Caroline Russell: Life of a sole Green councillor in Labour land of Jeremy Corbyn
- Credit: Archant
Labour-controlled Islington Council took a lot of flak last month after shutting Fabric. As the sole opposition member, Green Cllr Caroline Russell was spared this. But, as she tells James Morris, life is difficult in the land of Labour.
You’re a Green councillor in Islington Town Hall. You’re at a council meeting, fighting for your constituents, while also trying to make a name for your party. Only problem is, there’s one of you and 47 of your Labour opponents...
It’s the life of Highbury East Cllr Caroline Russell, who was elected onto the council in the 2014 elections. So, at the halfway point in her term, the Gazette wonders if Cllr Russell is disillusioned at what some have called a “one-party state”. Or, rather more extremely, “the North Korea of London”.
Not quite. Sat in the Workers Cafe across from the town hall in Upper Street, Cllr Russell says: “To be fair, we are in the heart of Jeremy Corbyn territory. Labour in these parts is a phenomenal election fighting machine. They know how to do it and are very good at it.”
So good that Mr Corbyn, who Cllr Russell stood against in the 2015 general election, has a 21,000 majority in his Islington North consituency. So good that Labour holds 47 of the 48 Islington Council seats.
In that case, we want to know how a sole opposition councillor can possibly hold 47 counterparts to account.
“I have to do everything I can,” Cllr Russell laughs. “Because there’s not two or more of us, I’m not even formally recognised as the town hall’s leader of the opposition. So I have two roles.
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“One is as a ward councillor, standing up for residents, listening to people and trying to find solutions to their problems.
“The second is to focus on issues where I can make an intervention and raise questions that no Labour councillors will raise.”
She adds: “This is most evident at council meetings. For instance, on the topic of Fabric [the Farringdon superclub closed by the council’s licensing committee over two drug deaths this summer], the Greens are pushing the police to take a public health and drug harm reduction approach. So many people have written to me calling for this.
“A couple of weeks ago, I asked whether the council would like to take this approach. Kaya [Comer-Schwartz, Islington’s community development leader] completely dodged the question. She said it was something to take up with MPs, or Assembly members like myself. That, I find, can be a real problem.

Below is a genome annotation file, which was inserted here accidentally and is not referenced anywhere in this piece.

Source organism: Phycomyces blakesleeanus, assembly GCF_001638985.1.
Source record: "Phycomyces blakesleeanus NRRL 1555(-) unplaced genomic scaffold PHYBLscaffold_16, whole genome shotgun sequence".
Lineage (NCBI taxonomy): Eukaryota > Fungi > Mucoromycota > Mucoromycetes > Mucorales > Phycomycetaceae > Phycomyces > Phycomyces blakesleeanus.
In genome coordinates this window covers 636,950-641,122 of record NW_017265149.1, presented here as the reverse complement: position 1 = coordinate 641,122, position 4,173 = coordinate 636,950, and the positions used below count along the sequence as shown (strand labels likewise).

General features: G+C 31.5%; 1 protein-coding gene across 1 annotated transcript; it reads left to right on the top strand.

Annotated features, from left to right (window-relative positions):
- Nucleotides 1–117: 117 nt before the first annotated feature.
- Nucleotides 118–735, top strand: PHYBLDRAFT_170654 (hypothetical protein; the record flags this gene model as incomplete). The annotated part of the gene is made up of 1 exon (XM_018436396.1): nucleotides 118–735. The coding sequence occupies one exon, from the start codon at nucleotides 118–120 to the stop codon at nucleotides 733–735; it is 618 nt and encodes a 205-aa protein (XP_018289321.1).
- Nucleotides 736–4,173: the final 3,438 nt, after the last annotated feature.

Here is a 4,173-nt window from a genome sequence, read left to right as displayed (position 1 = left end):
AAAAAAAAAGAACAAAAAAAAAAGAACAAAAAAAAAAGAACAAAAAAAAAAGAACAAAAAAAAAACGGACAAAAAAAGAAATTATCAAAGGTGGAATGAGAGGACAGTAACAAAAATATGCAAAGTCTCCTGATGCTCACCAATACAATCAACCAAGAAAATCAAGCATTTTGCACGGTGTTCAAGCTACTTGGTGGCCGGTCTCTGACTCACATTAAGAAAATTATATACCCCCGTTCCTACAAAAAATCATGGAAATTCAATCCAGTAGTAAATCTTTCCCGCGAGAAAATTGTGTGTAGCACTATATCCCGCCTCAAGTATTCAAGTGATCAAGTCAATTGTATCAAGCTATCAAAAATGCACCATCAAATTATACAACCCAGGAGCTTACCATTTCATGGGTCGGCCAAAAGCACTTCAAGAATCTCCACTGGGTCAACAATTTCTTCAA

“I can have influence on them, but they do vote en bloc. They are told how to vote in advance of meetings. It must be terribly boring for them.
“But they have voted for lots of my motions. Often the Labour group amends them, but so long as they are not brutal, I will accept it.”
If scrutinising the council isn’t difficult enough, Cllr Russell is also one of 25 members on the London Assembly, which holds mayor Sadiq Khan to account. In this role, however, Cllr Russell is not alone, joined by Green, Liberal Democrat, Conservative and UKIP opposition.
Of Islington, she adds: “I suspect even Labour councillors would accept it would be better to have more opposition councillors. But of course, none of them are going to want to lose their seat.
“In my opinion, the EU vote was driven by dissatisfaction at a broken political system. That is a system where Labour have 98 per cent of councillors with 56pc of the 2014 vote under the first past the post system. The Green Party has 2pc of councillors with 19pc of the vote...”
Still, Cllr Russell, who has lived in Islington since 1986, is optimistic for the 2018 elections: “I think what happens over the next few months, with the terms of Brexit and whether Labour will unite under Jeremy Corbyn, will have a big impact on the 2018 elections.
“I would deeply love to have more Greens on this council!”
Is Islington the North Korea of London? Or does it benefit from Labour’s strong presence? Email our opinion section: firstname.lastname@example.org